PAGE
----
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AZ Remains Third-Highest State for K-12 Education Cuts

PHOTO: Children’s Action Alliance president Dana Naimark says state lawmakers have been raising expectations for schools, while Arizona has endured the third-highest cuts to K-12 education since the recession. CREDIT: CAA.PHOTO: Children’s Action Alliance president Dana Naimark says state lawmakers have been raising expectations for schools, while Arizona has endured the third-highest cuts to K-12 education since the recession. CREDIT: CAA.PHOTO: Children’s Action Alliance president Dana N
September 12. 2013
PHOTO: Children’s Action Alliance president Dana Naimark says state lawmakers have been raising expectations for schools, while Arizona has endured the third-highest cuts to K-12 education since the recession. CREDIT: CAA.
PHOTO: Children’s Action Alliance president Dana Naimark says state lawmakers have been raising expectations for schools, while Arizona has endured the third-highest cuts to K-12 education since the recession. CREDIT: CAA.

PHOTO: Children’s Action Alliance president Dana N

PHOENIX – Since the recession began, only Oklahoma and Alabama have beaten Arizona when it comes to K-12 per student funding cuts, according to a new report from the Center on Budget and Policy Priorities.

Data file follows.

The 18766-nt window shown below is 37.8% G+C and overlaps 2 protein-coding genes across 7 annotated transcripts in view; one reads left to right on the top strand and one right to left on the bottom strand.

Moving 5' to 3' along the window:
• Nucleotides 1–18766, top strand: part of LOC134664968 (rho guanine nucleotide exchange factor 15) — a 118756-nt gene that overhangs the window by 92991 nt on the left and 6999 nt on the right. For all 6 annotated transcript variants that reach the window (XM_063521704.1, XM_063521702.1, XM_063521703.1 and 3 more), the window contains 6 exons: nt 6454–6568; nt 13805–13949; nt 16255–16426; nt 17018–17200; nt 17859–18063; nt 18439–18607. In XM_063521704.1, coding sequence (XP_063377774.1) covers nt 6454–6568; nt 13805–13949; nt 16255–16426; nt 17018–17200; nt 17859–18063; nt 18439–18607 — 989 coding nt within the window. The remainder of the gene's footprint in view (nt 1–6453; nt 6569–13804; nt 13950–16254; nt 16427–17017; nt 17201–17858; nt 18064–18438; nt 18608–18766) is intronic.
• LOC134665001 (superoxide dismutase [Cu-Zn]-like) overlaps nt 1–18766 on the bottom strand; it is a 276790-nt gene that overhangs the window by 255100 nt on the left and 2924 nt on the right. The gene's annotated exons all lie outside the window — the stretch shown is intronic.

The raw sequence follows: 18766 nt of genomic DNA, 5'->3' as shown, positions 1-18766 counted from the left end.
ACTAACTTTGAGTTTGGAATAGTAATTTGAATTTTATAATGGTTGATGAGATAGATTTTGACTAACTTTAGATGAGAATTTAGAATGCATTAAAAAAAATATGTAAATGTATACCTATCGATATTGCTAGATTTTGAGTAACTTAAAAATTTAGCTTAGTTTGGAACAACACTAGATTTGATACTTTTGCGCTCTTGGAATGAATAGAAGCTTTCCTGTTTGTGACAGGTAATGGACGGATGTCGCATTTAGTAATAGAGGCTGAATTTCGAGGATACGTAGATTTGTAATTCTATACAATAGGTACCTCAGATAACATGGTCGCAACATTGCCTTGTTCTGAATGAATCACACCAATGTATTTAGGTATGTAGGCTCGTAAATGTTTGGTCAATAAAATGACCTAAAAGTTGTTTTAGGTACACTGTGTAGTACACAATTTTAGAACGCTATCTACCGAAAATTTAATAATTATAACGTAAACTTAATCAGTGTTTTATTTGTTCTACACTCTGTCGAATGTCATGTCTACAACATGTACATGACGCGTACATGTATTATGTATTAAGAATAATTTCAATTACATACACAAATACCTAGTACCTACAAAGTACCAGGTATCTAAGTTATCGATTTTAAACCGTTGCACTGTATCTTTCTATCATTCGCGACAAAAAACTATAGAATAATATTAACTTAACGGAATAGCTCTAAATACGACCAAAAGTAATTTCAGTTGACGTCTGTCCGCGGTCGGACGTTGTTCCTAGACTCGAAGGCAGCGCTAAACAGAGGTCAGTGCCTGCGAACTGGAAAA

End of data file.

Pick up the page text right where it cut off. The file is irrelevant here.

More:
The ranking comes in spite of a recent $82 million increase in state schools funding, says Dana Naimark, president of Children's Action Alliance.

"Despite that increase for this year, we're still 17 percent below where we were before the recession began in fiscal year 2008, per student," she says.

Naimark adds lawmakers are raising expectations for student achievement, but ignoring the investments needed to meet those higher standards.

She says many schools have been forced to increase class sizes, defer building repairs and maintenance and cut numerous activities and programs.

"We no longer have state funding for full-day kindergarten,” she explains. “We no longer have state funding for pre-school. We have cut literacy programs for parents and children. We've cut into adult education."

In addition, Naimark says more classroom supplies are personally provided by teachers and parents, who are also being asked to pay more for extracurricular activities.

She wants lawmakers to come up with a long-term plan to fund Arizona's schools to a level that meets the expectations of parents, students, teachers and taxpayers. Otherwise, lawmakers are setting the state up for failure by raising expectations while defunding schools.

"A high priority is building up the rainy day fund,” she says. “Certainly we have new tax cuts that are still being phased in, that were passed in prior years, that are being phased in this year and next year. and that is going to eat into the revenue that's available for education."

Legislative leaders say lower taxes are key for economic growth. Naimark counters, so is education.

"We know that if we want Arizona's economy to prosper, we have to keep up a very skilled, trained, agile workforce,” she says. “And certainly a key area for that is K-12 education."



Doug Ramsey, Public News Service - AZ